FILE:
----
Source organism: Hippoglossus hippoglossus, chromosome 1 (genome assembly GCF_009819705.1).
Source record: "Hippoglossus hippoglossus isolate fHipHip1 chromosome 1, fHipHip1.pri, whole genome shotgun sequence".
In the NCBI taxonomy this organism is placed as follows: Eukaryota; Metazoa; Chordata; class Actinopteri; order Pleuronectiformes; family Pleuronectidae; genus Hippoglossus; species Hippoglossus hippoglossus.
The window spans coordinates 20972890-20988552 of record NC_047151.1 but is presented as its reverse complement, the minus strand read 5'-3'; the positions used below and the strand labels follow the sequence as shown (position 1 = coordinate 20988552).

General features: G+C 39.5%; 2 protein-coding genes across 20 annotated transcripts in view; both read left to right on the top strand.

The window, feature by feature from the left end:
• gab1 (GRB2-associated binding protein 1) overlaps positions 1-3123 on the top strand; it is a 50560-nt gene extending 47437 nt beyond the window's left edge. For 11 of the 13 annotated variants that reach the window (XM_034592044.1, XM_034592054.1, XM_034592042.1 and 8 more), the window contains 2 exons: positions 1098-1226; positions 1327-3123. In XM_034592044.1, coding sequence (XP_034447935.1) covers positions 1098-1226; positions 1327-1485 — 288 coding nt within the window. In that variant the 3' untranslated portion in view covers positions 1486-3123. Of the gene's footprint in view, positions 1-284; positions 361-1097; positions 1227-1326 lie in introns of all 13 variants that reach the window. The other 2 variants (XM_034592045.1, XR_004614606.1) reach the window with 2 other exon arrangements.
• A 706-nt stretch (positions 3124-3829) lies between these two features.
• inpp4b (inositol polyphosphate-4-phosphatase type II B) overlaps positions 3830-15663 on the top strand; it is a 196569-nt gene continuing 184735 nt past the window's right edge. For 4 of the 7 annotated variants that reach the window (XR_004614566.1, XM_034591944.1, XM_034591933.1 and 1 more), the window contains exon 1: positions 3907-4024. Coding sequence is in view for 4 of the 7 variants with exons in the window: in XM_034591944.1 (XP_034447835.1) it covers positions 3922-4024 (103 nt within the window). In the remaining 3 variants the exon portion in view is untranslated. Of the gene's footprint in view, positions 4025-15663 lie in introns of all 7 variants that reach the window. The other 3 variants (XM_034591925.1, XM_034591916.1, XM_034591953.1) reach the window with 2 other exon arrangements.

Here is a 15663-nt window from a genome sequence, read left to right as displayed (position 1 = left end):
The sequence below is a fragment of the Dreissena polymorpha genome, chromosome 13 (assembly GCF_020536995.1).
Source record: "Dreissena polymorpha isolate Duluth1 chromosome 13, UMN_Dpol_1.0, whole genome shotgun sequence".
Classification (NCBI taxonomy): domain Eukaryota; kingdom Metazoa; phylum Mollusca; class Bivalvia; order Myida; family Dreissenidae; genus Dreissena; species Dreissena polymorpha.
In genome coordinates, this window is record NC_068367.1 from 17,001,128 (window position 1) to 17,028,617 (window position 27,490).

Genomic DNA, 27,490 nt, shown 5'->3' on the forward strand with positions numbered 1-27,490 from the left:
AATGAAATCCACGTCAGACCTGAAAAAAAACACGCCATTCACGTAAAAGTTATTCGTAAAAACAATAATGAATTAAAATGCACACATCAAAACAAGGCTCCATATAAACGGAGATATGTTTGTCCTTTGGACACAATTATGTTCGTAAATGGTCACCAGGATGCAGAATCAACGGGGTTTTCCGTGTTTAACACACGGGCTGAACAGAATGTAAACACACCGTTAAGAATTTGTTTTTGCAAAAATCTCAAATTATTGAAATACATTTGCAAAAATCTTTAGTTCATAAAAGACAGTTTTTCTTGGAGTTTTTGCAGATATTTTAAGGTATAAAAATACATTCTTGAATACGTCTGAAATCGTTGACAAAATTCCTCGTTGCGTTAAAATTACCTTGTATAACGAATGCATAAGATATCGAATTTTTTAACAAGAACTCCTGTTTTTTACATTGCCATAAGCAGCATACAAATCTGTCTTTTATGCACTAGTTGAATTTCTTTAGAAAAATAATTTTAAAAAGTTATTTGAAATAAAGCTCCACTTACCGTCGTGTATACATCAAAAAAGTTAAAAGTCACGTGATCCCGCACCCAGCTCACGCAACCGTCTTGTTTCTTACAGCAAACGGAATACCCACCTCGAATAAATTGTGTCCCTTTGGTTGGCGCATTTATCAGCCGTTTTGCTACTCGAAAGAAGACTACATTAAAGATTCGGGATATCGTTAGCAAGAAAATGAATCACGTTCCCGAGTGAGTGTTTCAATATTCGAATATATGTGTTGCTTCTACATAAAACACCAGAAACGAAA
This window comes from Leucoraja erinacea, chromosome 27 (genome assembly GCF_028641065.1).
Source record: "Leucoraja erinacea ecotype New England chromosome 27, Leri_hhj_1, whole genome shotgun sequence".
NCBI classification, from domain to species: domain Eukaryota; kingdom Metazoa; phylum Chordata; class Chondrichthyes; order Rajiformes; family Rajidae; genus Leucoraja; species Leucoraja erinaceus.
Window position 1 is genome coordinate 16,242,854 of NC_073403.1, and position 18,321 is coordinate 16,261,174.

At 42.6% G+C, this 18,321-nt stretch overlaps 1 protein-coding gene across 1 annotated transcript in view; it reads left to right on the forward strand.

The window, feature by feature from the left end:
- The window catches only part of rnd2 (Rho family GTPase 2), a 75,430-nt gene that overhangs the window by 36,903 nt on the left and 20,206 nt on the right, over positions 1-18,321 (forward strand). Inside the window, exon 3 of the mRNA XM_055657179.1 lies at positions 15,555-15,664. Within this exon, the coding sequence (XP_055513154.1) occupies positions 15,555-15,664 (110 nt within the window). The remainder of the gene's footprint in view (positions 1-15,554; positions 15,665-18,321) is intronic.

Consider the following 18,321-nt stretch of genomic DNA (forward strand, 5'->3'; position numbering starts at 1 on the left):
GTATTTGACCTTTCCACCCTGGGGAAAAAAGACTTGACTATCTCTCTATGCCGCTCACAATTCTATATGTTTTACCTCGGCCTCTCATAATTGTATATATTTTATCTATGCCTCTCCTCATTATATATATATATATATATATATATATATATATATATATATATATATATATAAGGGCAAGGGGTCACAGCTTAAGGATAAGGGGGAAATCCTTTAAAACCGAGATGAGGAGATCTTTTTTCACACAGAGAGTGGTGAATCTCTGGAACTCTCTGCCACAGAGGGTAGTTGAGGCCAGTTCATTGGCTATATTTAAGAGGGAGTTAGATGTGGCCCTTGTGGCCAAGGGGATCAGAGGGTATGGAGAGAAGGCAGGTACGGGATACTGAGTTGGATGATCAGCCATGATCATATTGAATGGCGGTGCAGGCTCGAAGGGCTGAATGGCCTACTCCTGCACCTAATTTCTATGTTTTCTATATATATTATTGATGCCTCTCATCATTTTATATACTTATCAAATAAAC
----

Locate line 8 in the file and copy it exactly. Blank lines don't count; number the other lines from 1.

• A 706-nt stretch (positions 3124-3829) lies between these two features.